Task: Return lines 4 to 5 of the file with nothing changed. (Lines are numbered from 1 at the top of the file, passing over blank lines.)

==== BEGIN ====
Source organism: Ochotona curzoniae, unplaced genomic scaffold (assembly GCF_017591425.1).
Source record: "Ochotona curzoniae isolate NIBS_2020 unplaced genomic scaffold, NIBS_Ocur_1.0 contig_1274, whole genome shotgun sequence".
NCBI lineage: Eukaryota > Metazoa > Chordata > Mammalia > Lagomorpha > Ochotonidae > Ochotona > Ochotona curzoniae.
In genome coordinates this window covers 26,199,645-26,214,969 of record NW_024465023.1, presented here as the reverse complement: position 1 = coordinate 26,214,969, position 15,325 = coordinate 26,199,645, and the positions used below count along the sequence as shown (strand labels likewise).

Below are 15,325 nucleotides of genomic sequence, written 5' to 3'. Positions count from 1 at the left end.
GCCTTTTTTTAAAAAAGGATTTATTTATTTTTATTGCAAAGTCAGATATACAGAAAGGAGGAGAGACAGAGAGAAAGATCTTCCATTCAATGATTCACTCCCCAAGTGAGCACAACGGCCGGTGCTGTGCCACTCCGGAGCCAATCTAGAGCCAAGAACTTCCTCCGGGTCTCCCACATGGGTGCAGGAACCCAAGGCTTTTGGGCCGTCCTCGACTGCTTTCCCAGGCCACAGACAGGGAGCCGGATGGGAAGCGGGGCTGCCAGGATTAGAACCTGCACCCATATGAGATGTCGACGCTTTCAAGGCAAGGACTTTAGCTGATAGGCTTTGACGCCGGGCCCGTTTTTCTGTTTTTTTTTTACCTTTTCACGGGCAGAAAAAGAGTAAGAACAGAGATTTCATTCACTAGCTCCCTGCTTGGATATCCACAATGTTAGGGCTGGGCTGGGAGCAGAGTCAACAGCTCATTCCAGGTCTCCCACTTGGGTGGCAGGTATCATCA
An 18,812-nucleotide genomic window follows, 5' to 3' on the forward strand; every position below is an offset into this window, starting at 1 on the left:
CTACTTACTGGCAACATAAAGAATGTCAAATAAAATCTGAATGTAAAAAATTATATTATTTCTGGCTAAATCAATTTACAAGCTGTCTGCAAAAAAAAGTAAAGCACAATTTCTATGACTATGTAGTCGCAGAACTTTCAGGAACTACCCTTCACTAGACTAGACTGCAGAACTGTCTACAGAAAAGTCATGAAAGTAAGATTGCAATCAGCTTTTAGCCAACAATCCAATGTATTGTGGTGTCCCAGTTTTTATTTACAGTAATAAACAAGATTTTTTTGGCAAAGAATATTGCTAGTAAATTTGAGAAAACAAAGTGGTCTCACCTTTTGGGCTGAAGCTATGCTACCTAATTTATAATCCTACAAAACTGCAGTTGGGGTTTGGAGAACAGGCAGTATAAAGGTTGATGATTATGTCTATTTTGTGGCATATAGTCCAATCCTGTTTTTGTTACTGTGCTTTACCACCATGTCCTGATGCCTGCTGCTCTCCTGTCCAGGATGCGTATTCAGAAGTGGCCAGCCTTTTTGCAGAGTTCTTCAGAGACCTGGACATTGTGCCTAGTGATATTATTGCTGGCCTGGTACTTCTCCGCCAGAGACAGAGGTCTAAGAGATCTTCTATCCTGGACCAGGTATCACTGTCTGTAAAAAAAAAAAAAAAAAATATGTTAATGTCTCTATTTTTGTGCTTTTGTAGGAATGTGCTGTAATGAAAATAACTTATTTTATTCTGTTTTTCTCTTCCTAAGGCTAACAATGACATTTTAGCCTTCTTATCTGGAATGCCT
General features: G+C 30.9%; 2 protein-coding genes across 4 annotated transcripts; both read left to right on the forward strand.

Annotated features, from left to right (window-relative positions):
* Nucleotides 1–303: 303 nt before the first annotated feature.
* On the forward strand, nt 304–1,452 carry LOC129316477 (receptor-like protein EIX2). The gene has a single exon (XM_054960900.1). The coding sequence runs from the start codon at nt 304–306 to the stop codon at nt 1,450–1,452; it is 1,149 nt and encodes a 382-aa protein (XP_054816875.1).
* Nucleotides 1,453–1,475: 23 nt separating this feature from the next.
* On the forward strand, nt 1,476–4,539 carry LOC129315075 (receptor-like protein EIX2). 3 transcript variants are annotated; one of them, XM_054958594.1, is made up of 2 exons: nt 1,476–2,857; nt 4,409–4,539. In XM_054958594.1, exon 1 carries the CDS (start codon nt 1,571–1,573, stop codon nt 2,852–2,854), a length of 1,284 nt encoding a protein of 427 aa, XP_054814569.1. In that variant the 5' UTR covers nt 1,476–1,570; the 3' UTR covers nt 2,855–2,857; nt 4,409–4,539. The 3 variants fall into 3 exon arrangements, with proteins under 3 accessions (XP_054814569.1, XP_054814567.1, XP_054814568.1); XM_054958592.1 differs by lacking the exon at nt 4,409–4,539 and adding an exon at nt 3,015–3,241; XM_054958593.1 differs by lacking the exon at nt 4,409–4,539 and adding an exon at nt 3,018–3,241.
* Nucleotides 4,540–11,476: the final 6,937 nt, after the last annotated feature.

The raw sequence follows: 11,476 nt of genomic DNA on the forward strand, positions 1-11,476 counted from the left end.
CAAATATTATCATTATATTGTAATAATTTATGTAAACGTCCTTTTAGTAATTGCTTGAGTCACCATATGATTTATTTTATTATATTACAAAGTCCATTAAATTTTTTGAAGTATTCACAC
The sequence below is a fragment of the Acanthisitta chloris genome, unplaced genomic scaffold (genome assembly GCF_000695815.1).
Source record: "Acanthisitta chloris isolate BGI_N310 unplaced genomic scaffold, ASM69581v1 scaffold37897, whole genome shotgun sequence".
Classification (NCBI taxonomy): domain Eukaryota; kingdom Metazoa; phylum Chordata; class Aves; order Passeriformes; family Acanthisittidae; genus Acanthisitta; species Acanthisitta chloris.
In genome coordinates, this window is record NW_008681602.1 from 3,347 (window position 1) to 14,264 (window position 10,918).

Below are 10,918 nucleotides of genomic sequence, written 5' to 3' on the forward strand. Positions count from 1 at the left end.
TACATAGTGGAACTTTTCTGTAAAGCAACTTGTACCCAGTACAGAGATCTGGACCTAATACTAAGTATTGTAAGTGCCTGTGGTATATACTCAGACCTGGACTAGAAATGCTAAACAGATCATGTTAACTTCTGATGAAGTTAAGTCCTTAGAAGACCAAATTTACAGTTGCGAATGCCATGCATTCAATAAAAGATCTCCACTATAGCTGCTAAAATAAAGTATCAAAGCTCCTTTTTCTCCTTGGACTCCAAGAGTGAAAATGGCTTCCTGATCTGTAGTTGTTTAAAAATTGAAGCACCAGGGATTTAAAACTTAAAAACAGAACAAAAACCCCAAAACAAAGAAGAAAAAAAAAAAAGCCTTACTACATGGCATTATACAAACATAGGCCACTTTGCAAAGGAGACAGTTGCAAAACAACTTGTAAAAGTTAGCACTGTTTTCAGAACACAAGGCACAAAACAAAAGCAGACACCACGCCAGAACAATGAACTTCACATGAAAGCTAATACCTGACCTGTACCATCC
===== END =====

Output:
In genome coordinates this window covers 26,199,645-26,214,969 of record NW_024465023.1, presented here as the reverse complement: position 1 = coordinate 26,214,969, position 15,325 = coordinate 26,199,645, and the positions used below count along the sequence as shown (strand labels likewise).

Below are 15,325 nucleotides of genomic sequence, written 5' to 3'. Positions count from 1 at the left end.